Davis v. Hollins Law, No. 14-16437 (9th Cir. 2016)

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Justia Opinion Summary

Plaintiff filed suit against defendant, a law firm and debt collection agency, alleging claims under the Fair Debt Collection Practices Act (FDCPA), 15 U.S.C. 1692(e)(11). Plaintiff alleged that defendant was attempting to collect a debt on behalf of American Express and that by leaving the September 25th voicemail message, defendant violated the FDCPA by failing to disclose in subsequent communications that the communication was from a debt collector in violation of section 1692e(11). The court held that if a subsequent communication is sufficient to disclose to the least sophisticated debtor that the communication was from a debt collector, there is no violation of section 1692e(11) even if the debt collector did not expressly state, “this communication is from a debt collector.” Accordingly, defendant did not violate the FDCPA and the court reversed the district court's judgment in favor of plaintiff.

Court Description: Fair Debt Collection Practices Act. The panel reversed the district court’s judgment, after a bench trial, in favor of the plaintiff on a claim under the Fair Debt Collection Practices Act. The panel held that the defendant’s communication was sufficient in context to disclose to the least sophisticated debtor that it was from a debt collector, and therefore did not violate 15 U.S.C. § 1692e(11).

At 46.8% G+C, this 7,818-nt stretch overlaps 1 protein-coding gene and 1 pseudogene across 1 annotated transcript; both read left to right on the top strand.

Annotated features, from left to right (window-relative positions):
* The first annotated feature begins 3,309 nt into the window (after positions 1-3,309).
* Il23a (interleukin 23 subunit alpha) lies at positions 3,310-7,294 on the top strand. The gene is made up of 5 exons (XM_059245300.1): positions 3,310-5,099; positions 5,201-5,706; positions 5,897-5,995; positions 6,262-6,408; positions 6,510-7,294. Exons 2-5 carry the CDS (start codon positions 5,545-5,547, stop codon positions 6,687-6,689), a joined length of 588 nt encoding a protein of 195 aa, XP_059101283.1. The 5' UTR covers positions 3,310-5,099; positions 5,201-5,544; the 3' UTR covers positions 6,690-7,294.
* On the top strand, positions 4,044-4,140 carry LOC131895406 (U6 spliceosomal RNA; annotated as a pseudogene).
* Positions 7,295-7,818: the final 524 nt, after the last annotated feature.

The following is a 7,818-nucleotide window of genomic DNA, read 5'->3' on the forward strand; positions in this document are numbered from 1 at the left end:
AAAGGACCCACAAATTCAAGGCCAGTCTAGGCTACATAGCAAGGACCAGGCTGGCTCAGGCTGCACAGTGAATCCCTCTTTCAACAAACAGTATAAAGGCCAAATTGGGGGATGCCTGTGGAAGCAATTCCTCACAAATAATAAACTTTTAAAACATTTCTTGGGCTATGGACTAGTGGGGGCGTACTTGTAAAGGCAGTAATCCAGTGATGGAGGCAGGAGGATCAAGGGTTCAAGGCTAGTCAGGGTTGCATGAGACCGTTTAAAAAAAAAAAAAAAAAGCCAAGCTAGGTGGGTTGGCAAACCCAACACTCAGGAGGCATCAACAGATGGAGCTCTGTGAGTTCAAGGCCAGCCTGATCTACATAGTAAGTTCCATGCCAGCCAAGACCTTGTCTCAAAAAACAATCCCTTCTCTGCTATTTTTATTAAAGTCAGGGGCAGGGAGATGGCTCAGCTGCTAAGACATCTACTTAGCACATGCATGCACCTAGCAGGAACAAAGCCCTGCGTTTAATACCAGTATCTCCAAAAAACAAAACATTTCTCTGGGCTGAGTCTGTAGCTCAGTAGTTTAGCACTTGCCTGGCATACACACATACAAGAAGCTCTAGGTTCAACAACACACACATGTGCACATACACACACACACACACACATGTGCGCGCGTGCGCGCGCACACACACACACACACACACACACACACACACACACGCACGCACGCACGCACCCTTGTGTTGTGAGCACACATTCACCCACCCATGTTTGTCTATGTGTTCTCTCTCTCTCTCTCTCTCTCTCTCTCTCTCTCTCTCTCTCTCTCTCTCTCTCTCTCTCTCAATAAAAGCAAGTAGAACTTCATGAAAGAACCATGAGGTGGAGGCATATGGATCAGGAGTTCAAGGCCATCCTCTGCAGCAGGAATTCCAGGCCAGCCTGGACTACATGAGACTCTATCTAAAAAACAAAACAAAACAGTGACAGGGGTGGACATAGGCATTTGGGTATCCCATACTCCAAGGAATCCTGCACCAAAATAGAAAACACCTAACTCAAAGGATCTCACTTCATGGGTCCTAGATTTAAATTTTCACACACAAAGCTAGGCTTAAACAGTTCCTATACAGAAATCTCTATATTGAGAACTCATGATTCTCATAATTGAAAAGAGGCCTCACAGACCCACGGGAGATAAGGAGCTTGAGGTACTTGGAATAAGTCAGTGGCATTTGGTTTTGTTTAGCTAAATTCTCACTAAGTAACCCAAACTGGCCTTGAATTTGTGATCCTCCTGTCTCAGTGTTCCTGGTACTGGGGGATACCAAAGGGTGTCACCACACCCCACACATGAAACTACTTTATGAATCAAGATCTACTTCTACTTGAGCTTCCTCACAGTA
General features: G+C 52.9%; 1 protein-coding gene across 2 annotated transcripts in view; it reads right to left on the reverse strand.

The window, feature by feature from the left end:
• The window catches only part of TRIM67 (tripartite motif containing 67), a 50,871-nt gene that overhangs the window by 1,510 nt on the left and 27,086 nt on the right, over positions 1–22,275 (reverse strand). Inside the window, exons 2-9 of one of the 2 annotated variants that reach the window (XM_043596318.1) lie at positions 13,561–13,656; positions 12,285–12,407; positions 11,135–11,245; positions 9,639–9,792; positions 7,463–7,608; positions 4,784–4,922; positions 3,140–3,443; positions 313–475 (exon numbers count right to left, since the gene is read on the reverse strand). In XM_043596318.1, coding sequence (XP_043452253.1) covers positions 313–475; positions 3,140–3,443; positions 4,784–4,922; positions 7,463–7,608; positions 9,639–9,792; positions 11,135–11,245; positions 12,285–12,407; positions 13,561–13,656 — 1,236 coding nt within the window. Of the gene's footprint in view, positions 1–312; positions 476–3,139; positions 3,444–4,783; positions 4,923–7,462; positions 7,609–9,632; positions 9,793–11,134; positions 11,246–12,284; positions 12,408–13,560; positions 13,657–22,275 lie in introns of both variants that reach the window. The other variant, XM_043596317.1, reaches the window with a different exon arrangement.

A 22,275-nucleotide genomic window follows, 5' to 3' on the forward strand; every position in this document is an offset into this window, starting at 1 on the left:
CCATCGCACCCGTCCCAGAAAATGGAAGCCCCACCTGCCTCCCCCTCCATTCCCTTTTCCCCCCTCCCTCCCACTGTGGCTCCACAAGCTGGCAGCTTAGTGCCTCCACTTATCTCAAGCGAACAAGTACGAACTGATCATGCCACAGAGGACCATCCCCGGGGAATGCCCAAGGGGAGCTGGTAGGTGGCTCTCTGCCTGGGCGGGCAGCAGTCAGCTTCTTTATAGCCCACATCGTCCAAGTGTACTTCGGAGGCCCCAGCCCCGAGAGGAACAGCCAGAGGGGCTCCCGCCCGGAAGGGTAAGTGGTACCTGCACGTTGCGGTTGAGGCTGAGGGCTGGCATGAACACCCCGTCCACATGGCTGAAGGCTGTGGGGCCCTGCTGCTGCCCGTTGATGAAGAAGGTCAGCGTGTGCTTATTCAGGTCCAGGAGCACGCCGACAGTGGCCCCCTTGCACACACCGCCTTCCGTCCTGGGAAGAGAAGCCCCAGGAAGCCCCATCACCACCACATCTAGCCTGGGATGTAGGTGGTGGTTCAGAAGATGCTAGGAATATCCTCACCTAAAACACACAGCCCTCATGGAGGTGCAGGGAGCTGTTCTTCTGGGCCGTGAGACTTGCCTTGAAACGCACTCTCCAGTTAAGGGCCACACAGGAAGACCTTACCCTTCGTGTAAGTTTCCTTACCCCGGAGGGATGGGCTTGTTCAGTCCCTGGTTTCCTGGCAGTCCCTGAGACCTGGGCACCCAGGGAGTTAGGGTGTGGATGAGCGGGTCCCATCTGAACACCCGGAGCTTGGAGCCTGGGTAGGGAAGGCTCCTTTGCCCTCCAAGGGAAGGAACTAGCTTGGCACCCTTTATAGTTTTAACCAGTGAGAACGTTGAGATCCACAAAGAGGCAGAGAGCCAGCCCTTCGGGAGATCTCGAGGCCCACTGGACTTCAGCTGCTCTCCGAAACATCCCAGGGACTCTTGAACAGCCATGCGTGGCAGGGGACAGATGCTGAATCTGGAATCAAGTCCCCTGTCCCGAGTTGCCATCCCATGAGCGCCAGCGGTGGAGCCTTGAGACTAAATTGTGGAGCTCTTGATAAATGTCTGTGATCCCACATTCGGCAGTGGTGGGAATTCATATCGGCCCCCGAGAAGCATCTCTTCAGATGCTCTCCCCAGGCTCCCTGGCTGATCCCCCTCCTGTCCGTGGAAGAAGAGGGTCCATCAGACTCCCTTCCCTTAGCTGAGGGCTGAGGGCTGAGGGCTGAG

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FOR PUBLICATION UNITED STATES COURT OF APPEALS FOR THE NINTH CIRCUIT MICHAEL DAVIS, Plaintiff-Appellee, No. 14-16437 D.C. No. 2:12-cv-03107-LKK-AC v. HOLLINS LAW, a Professional Corporation, Defendant-Appellant. OPINION Appeal from the United States District Court for the Eastern District of California Lawrence K. Karlton, District Judge, Presiding Argued and Submitted May 12, 2016 San Francisco, California Filed August 8, 2016 Before: Stephen S. Trott, Sandra S. Ikuta, and Paul J. Watford, Circuit Judges. Opinion by Judge Ikuta 2 DAVIS V. HOLLINS LAW SUMMARY* Fair Debt Collection Practices Act The panel reversed the district court’s judgment, after a bench trial, in favor of the plaintiff on a claim under the Fair Debt Collection Practices Act. The panel held that the defendant’s communication was sufficient in context to disclose to the least sophisticated debtor that it was from a debt collector, and therefore did not violate 15 U.S.C. § 1692e(11). COUNSEL Kathleen Mary Kushi Carter (argued) and Tamara M. Heathcote, Hollins Law, Irvine, California, for DefendantAppellant. Aaron D. Radbil (argued), Greenwald Davidson Radbil PLLC, Austin, Texas; Ryan S. Lee, Krohn & Moss, LTD, Los Angeles, California; Matthew A. Rosenthal, Westgate Law, Los Angeles, California; for Plaintiff-Appellee. * This summary constitutes no part of the opinion of the court. It has been prepared by court staff for the convenience of the reader. DAVIS V. HOLLINS LAW 3 OPINION IKUTA, Circuit Judge: Hollins Law, a law firm and debt collection agency, is subject to the Fair Debt Collection Practices Act (FDCPA), which among other things requires debt collectors “to disclose in subsequent communications that the communication is from a debt collector.” 15 U.S.C. § 1692e(11). Today we hold that if a subsequent communication is sufficient to disclose to the least sophisticated debtor that the communication was from a debt collector, there is no violation of § 1692e(11) even if the debt collector did not expressly state, “this communication is from a debt collector.” Accordingly, Hollins Law did not violate § 1692e(11) here. I We begin by describing the legal background. The FDCPA, 15 U.S.C. §§ 1692–1692p, comprehensively regulates debt collectors. Tourgeman v. Collins Financial Servs., Inc., 755 F.3d 1109, 1119 (9th Cir. 2014). Its remedial purpose is to prevent debt collection actions that frustrate consumers’ ability to chart a course of action in response to a collection effort. See Donohue v. Quick Collect, Inc., 592 F.3d 1027, 1034 (9th Cir. 2010). Section 1692e precludes a debt collector from using “any false, deceptive, or misleading representation or means in connection with the collection of any debt.” 15 U.S.C. § 1692e. “Debt” is defined as “any obligation or alleged obligation of a consumer to pay money arising out of a transaction in which the money, property, insurance, or services which are the subject of the transaction are primarily 4 DAVIS V. HOLLINS LAW for personal, family, or household purposes, whether or not such obligation has been reduced to judgment.” Id. § 1692a(5). Section 1692e provides a nonexclusive list of 16 collection practices that violate the FDCPA. At issue here is § 1692e(11), which provides: The failure to disclose in the initial written communication with the consumer and, in addition, if the initial communication with the consumer is oral, in that initial oral communication, that the debt collector is attempting to collect a debt and that any information obtained will be used for that purpose, and the failure to disclose in subsequent communications that the communication is from a debt collector, except that this paragraph shall not apply to a formal pleading made in connection with a legal action. To determine whether a debt collector is liable for a violation of § 1692e, we apply an objective standard that “takes into account whether the least sophisticated debtor would likely be misled by a communication.” Tourgeman, 755 F.3d at 1119 (internal quotation marks omitted). We have defined the “least sophisticated debtor” standard as “lower than simply examining whether particular language would deceive or mislead a reasonable debtor.” Id. (internal quotation marks omitted). Even though the “least sophisticated debtor may be uninformed, naive, and gullible,” the debtor’s “interpretation of a collection notice cannot be bizarre or unreasonable.” Evon v. Law Offices of Sidney Mickell, 688 F.3d 1015, 1027 (9th Cir. 2012). Courts “have carefully preserved the concept of reasonableness” and have DAVIS V. HOLLINS LAW 5 presumed that debtors have “a basic level of understanding and willingness to read [the relevant documents] with care” in order to safeguard bill collectors from liability for consumers’ “bizarre or idiosyncratic interpretations of collection notices.” Id. (quoting Clomon v. Jackson, 988 F.2d 1314, 1319 (2d Cir. 1993) and Campuzano-Burgos v. Midland Credit Mgmt., Inc., 550 F.3d 294, 298 (3rd Cir. 2008)). We have also held that any error in a debt collectors’ communications must be material in order to be actionable under § 1692e. Donohue, 592 F.3d at 1033. Immaterial errors, by definition, would not frustrate a debtor’s ability to intelligently choose an appropriate response to a collection effort. See Tourgeman, 755 F.3d at 1119. For instance, in Donohue, a debt collector’s statement to a consumer accurately stated the total amount owed, “but the label for at least one of the two sums comprising the total debt was technically incorrect” in that it labeled that amount “12% interest” when it actually included both interest and preassignment finance charges. Donohue, 592 F.3d at 1034. We held that the misstatement was not a materially false characterization of the debt “and hence not actionable” under § 1692e. Id. In sum, mere technical errors that deceive no one do not give rise to liability under the FDCPA. See Tourgeman, 755 F.3d at 1119. II We now turn to the facts of this case. In 2009, Michael Davis obtained an American Express TrueEarnings Business 6 DAVIS V. HOLLINS LAW Card at Costco.1 In order to qualify for a business card, Davis filled in the credit card application with information about his wife’s real estate practice, even though his wife had stopped working in real estate the previous year. He subsequently used the card to purchase a number of personal items at Costco, including groceries, gas, and a 65-inch television. Neither Davis nor his wife ever used the card for business purposes. Davis failed to pay the balance on the American Express card and his debt was referred to Hollins Law, a law firm and debt collection agency. Hollins Law used case management software to track calendar entries, employee emails, employee notes, and other records, as well as to generate reports, including a report detailing Hollins Law’s communications with Davis. The firm’s first contact with Davis was on July 23, 2012, when Maggie Higgins, a Hollins Law employee, called Davis and spoke to him by telephone. According to the report, Davis told Higgins to communicate with a debt settlement firm that he had retained to negotiate on his behalf, and that he would call back the following day with the settlement firm’s contact information. Hollins Law required its debt collectors to identify both the nature of the call and to identify the law firm as a debt collector, and Davis does not allege Higgins failed to do so. Davis did not call back with the information he had promised, so on July 25, 2012, Higgins called Davis again and reached Davis’s wife, who provided Higgins with the name and contact information for their debt settlement firm. 1 Unless otherwise specified, the following facts were either found by the district court or undisputed at trial. DAVIS V. HOLLINS LAW 7 Over the next few weeks, Higgins communicated exclusively with the debt settlement firm. The call records demonstrate that Higgins made multiple attempts to reach Davis’s representative at the firm during that time. On August 29, 2012, Davis’s case was assigned to a different Hollins Law employee, Gregory Daulton, who continued to leave multiple voicemail messages for different representatives at the debt settlement firm. On September 10, 2012, Daulton emailed Davis to thank him for a telephone inquiry about settling the credit card debt. Daulton’s email asked Davis to detail the amount of the settlement offer and the date it would be paid, as well as information regarding Davis’s monthly income and expenses. Davis responded by email that same day and offered to settle the debt for roughly 30 percent of the total due. Davis’s email explained: “I am in a similar situation with two additional credit cards both with higher dollar amounts. . . . [M]y goal is to settle the bad debt for all three credit cards and this is where I get the 30% number.” Daulton emailed a reply to Davis’s message, stating that he would forward the information to the creditor. The next day, September 11, Daulton emailed Davis with a second request to specify the amount of his settlement offer. Davis responded via email: “Actually I don’t even know the total due on the AMEX account. Can you provide me the number?” Daulton responded to the inquiry by attaching a report to a reply email. On September 17, Davis sent Daulton an email asking for a status report on the creditor’s response to his settlement offer. Daulton sent an email reply, stating: “No update. This is a low offer. Possibly they are dealing with the larger 8 DAVIS V. HOLLINS LAW percentage offers first, but I’m not sure.” The email also stated that Daulton would advise Davis about any updates he received. Hollins Law’s records show that on September 25, Daulton left the following voicemail message for Davis: “Hello, this is a call for Michael Davis from Gregory at Hollins Law. Please call sir, it is important, my number is 866-513-5033. Thank You.”2 In the voicemail message, Daulton did not state that Hollins Law was a debt collector. However, Davis later admitted in response to a discovery request that: “Upon hearing the voice message, . . . Plaintiff understood that it was from a debt collector by combining the message itself with Plaintiff’s prior knowledge that Defendant was a debt collector.” After September 25, Davis and Daulton exchanged eleven additional emails from October 4 to October 12. In those emails, Daulton informed Davis that his initial settlement offer had been declined and that Hollins Law would move forward with legal action. At one point, Davis hired debt consolidation attorneys to represent him, but then fired the attorneys and told Daulton to “feel free to deal with [him] directly.” By October 12 (the last email in the record), the two parties had still not reached an agreement to settle the debt. 2 The evidence in the record establishes that Daulton left the voicemail message for Davis on September 25, 2012. Although Davis submitted an affidavit in support of a summary judgment motion stating that he had received Daulton’s voicemail message on August 29, 2012, Davis admitted at trial that he did not actually recall when he had received the voicemail, and did not know whether August 29th was the correct date. On appeal, Davis concedes that he received Daulton’s call in September. DAVIS V. HOLLINS LAW 9 On December 28, 2012, Davis filed suit against Hollins Law, alleging a violation of the FDCPA.3 In his complaint, Davis stated that Hollins Law was “attempting to collect a debt” on behalf of American Express and that by leaving the September 25th voicemail message, Hollins Law violated the FDCPA by (among other things) “failing to disclose in subsequent communications that the communication was from a debt collector” in violation of § 1692e(11). Davis and Hollins Law filed cross motions for summary judgment, which the district court denied. The court held a bench trial on April 15, 2014, and ruled in favor of Davis. The court held that the debt at issue was consumer debt because the credit card was “primarily used for household purposes” even though Davis had applied for a business credit card. Therefore the FDCPA (which applies only to consumer debt) was applicable to communications from Hollins Law to Davis. Further, the court held that because Daulton’s voicemail message failed to disclose that “the communication is from a debt collector,” it technically violated § 1692(e)(11), which imposes liability for the “failure to disclose in subsequent communications that the communication is from a debt collector.” Although the court recognized that the violation was “clearly de minimis,” it proceeded to enter judgment in favor of Davis on June 24, 2014. 3 Davis also alleged that Hollins Law violated the Rosenthal Fair Debt Collection Practices Act (RFDCPA), which is the California state equivalent of the FDCPA. See Cal. Civ. Code § 1788 et. seq. The applicable provision of the RFDCPA states that “every debt collector collecting or attempting to collect a consumer debt shall comply with the provisions of Sections 1692b to 1692j” of the FDCPA. Cal. Civ. Code § 1788.17. Because the state law claim is derivative of the federal claim, we do not address it separately. 10 DAVIS V. HOLLINS LAW Hollins Law timely appealed the district court’s judgment and raises multiple arguments on appeal.4 The district court had jurisdiction under 28 U.S.C. § 1331, and we have jurisdiction under 28 U.S.C. § 1291. When reviewing a district court’s ruling following a bench trial, we review questions of law de novo and findings of fact for clear error. Ambassador Hotel Co. v. Wei-Chuan Inv., 189 F.3d 1017, 1024 (9th Cir. 1999). III We begin by considering whether, assuming without deciding that the amount due on the American Express card was a “debt” for purposes of the FDCPA, Daulton’s voicemail message on September 25, 2012, violated the FDCPA’s prohibition on the “failure to disclose in subsequent communications that the communication is from a debt collector.” See 15 U.S.C. § 1692(e)(11). We first apply an objective standard that takes into account whether Daulton’s voicemail message would be sufficient to disclose to the least sophisticated debtor that the call was on behalf of a debt collector. See Tourgeman, 755 F.3d at 1119. In applying this standard, we presume that the debtor has a basic level of understanding, which does not 4 Hollins Law argues the following: (1) Davis incurred his debt on a business credit card, so the district court erred by concluding that the debt was a consumer debt covered by the FDCPA; (2) even if Davis’s debt is covered by the FDCPA, Hollins Law met its disclosure obligations under 15 U.S.C. § 1692e(11); (3) Daulton’s voicemail is not a “communication” under the FDCPA because it did not reference the debt; (4) the district court erred by misapplying the burden of proof on Davis’s FDCPA claim; and (5) the district court abused its discretion by precluding the presentation of Hollins Law’s “bona fide error” defense at trial. DAVIS V. HOLLINS LAW 11 include “bizarre or idiosyncratic interpretations” of the communication at issue. Evon, 688 F.3d at 1027. We also must avoid taking a hypertechnical approach. See Tourgeman, 755 F.3d at 1119. Before Daulton’s September 25 voicemail message, Davis and Daulton had been involved in settlement negotiations for about a two week period. Davis had made a “telephone inquiry” to Daulton and had exchanged eight emails with him. At the time Daulton left the voicemail for Davis on September 25, Davis had a pending settlement offer to settle the debt for 30 percent of the total due and had asked Daulton for a status report regarding the creditor’s response. In the voicemail in question, Daulton identified himself as “Gregory at Hollins Law.” We conclude, given the extent of the prior communications, that the voicemail message’s statement that the call was from “Gregory at Hollins Law” was sufficient to disclose to a debtor with a basic level of understanding that the communication at issue was “from a debt collector,”5 15 U.S.C. § 1692e(11). Indeed, any other interpretation of Daulton’s voicemail message would be “bizarre or idiosyncratic.” Evon, 688 F.3d at 1027 (quoting CampuzanoBurgos, 550 F.3d at 298). Given the context, the call was not “false, deceptive, or misleading,” 15 U.S.C. § 1692e, and would not frustrate consumers’ ability to intelligently chart a course of action in response to a collection effort, see Donohue, 592 F.3d at 1034. Although Daulton’s voicemail message did not expressly state that Hollins Law is “a debt collector,” § 1692e(11) does not require a subsequent 5 Indeed, Davis admits he did know this, by “combining the message itself with [his] prior knowledge that [Hollins Law] was a debt collector.” 12 DAVIS V. HOLLINS LAW communication from the debt collector to use any specific language so long as it is sufficient to disclose that the communication is from a debt collector, as it was here. See Tourgeman, 755 F.3d at 1119.6 Because Daulton’s September 25th voicemail message was sufficient to disclose to the least sophisticated debtor that the communication at issue was “from a debt collector,” Hollins Law did not violate § 1692e(11) in its communications with Davis, and the district court erred in so holding.7 REVERSED. 6 Davis cites a number of district court decisions establishing a per se rule that a debt collector violates § 1692e(11) unless it expressly states that it is a debt collector in every subsequent communication. See Forkum v. Co-Operative Adjustment Bureau, Inc., 44 F. Supp. 3d 959, 963 (N.D. Cal. 2014); Pasquale v. Law Offices of Nelson & Kennard, 940 F. Supp. 2d 1151, 1158 (N.D. Cal. 2013); Savage v. NIC, Inc., 2009 WL 2259726, at *5–6 (D. Ariz. July 28, 2009). Because the FDCPA does not require such a hypertechnical approach, we disapprove these decisions to the extent they are contrary to our decision here. 7 Because we decide Hollins Law’s appeal on this ground, we do not reach Hollins Law’s other arguments.